Report: Libya rebels may be guilty of war crimes

Libyan rebels celebrate after defeating loyalist troops in Al-Jamil, western Libya, on August 27, 2011. Libyan rebels, who overran Tripoli a few days ago, are intent on finding Moamer Kadhafi so they can proclaim final victory in an uprising that began six months ago. AFP PHOTO/CARL DE SOUZA (Photo credit should read CARL DE SOUZA/AFP/Getty Images)

BRUSSELS - Rebels fighting to topple Libyan leader Moammar Qaddafi committed unlawful killings and torture, Amnesty International said in a report released on Tuesday.

The 100-plus page report, based on three months of investigation in Libya, draws no equivalency between the crimes of Qaddafi loyalists and those of the former rebels, who now hold power in Tripoli: The Qaddafi forces' crimes were greater, the list of them is longer, and they may have amounted to crimes against humanity, the report said.

But it said the crimes of the rebels were not insignificant.

"Members and supporters of the opposition, loosely structured under the leadership of the National Transitional Council (NTC) ... have also committed human rights abuses, in some cases amounting to war crimes, albeit on a smaller scale," the Amnesty report said.

It said opposition supporters "unlawfully killed" more than a dozen Qaddafi loyalists and security officials between April and early July. And just after the rebels took control of eastern Libya, the report said, angry groups of rebel supporters "shot, hanged and otherwise killed through lynching" dozens of captured soldiers and suspected mercenaries, with impunity.

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Mohammed al-Alagi, a justice minister for Libya's transitional authorities said that describing the rebels actions as war crimes was wrong.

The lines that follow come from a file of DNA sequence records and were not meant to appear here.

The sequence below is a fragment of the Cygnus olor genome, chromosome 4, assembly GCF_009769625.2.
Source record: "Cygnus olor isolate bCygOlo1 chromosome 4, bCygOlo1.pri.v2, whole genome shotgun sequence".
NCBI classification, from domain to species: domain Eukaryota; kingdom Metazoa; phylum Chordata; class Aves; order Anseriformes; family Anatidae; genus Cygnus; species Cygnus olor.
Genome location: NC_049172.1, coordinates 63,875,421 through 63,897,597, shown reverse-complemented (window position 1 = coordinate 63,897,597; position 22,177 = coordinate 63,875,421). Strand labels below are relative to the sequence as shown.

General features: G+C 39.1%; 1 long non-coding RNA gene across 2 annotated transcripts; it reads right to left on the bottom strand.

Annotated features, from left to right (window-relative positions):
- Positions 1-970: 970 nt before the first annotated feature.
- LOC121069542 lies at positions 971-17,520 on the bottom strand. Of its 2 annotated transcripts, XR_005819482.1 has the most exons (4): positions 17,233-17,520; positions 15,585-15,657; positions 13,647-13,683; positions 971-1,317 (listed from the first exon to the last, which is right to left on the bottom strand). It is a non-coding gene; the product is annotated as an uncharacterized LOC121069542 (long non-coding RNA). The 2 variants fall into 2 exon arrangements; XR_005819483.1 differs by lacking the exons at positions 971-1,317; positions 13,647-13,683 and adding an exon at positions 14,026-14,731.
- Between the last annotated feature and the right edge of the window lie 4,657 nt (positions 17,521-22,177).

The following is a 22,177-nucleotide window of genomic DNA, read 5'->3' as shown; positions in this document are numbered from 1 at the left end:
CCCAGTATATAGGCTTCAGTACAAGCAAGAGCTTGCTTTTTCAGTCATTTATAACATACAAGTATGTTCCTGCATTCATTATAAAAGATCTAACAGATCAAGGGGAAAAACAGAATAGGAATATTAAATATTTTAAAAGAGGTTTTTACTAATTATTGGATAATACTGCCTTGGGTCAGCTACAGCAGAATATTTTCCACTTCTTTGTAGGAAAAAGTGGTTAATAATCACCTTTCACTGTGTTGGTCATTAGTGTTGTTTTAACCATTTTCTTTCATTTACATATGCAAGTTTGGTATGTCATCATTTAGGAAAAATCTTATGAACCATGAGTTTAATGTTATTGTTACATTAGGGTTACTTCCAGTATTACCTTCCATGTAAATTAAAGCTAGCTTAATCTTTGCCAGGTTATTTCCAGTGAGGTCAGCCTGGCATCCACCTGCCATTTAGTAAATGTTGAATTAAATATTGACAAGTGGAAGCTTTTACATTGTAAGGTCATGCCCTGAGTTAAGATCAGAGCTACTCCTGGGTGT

" They are not the military, they are only ordinary people, " al-Alagi said. While rebels have made mistakes, he aknowledged, they cannot be described as "war crimes at all."

In addition, the report said both sides stirred up racism and xenophobia, causing sub-Saharan Africans to be increasingly attacked, robbed and abused by ordinary Libyans.

"In February, there was this rumor about Qaddafi using black people as mercenaries; that's wrong," Nicolas Beger, director of the Amnesty International European Institutions office, told Associated Press Television News in Brussels on Monday. "But the NTC has not done a lot to curb that rumor and now there is a lot of retaliation against sub-Saharan Africans. Whether they were or they weren't involved with the Qaddafi forces, they are at real risk of being taken from their work or their homes or the street to be tortured or killed."

Beger also said abuses were continuing under the new government.

"We have even spoken to guards who admit that they use force," he said. "They say, 'Yeah we use force in order to get confessions, in order to force people to hand in their weapons.' So this really needs to be controlled. This is one of the priorities that the new authorities have to really get a clear act on."

The report also listed an extensive list of crimes allegedly committed by Qaddafi's regime. The loyalists killed and injured scores of unarmed protesters, made critics disappear, used illegal cluster bombs, launched artillery, mortar and rocket attacks against residential areas, and, without any legal proceedings, executed captives, the report said.

Thousands of Libyans were kidnapped from their homes, mosques and streets, including children as young as 12, the report said.

The Amnesty International report was based on a fact-finding visit to Libya between Feb. 26 and May 28, and covered events up to late July. The organization is based in Britain.